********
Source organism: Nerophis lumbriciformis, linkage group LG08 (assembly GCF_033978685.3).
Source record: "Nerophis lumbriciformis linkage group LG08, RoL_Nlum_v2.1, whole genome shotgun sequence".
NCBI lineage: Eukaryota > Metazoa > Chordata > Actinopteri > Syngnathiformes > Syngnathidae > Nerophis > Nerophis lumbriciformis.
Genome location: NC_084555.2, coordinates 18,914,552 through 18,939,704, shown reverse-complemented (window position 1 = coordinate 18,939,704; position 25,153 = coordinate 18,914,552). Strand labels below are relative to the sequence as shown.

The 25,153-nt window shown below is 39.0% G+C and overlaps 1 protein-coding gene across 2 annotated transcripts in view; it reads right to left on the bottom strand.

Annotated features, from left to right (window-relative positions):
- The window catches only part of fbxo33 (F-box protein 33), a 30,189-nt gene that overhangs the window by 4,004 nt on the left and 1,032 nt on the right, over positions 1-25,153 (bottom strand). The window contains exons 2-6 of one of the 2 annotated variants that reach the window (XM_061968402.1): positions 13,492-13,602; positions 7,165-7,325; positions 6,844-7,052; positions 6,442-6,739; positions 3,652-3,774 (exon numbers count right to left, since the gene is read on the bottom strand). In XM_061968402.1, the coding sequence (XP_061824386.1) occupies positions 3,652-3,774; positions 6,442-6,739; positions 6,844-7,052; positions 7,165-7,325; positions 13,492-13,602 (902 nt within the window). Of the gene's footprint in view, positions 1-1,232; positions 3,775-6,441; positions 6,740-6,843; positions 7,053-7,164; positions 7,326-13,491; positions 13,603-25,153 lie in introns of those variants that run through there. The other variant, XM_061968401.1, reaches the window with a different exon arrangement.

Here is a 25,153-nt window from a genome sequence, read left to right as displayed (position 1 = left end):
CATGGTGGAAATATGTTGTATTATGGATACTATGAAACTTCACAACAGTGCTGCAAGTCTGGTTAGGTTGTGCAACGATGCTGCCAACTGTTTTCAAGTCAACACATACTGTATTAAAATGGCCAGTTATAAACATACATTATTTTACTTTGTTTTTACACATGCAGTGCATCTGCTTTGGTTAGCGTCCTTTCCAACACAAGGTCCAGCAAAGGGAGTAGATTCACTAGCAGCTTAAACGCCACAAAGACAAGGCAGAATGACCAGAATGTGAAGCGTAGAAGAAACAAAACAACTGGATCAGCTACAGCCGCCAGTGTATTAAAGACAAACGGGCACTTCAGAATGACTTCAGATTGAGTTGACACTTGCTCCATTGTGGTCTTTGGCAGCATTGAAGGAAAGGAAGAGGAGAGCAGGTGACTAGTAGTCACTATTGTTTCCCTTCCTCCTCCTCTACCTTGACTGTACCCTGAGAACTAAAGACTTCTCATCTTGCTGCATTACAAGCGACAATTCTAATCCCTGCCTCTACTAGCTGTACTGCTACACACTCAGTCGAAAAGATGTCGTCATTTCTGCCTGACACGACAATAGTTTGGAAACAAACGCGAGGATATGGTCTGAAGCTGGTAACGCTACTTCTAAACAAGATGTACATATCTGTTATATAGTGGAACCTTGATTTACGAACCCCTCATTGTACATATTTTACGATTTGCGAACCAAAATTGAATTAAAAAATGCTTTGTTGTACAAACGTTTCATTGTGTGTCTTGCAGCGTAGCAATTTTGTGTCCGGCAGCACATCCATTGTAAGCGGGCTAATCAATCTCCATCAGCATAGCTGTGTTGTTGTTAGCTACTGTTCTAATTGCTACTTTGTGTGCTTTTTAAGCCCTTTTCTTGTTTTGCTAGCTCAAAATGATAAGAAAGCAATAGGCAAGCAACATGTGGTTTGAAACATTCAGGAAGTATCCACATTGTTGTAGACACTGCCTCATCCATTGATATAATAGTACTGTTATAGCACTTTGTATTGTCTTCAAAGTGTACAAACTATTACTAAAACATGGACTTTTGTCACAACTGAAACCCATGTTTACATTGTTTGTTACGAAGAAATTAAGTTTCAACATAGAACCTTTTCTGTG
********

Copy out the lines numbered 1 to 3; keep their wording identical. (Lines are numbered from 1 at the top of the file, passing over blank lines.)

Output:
Source organism: Nerophis lumbriciformis, linkage group LG08 (assembly GCF_033978685.3).
Source record: "Nerophis lumbriciformis linkage group LG08, RoL_Nlum_v2.1, whole genome shotgun sequence".
NCBI lineage: Eukaryota > Metazoa > Chordata > Actinopteri > Syngnathiformes > Syngnathidae > Nerophis > Nerophis lumbriciformis.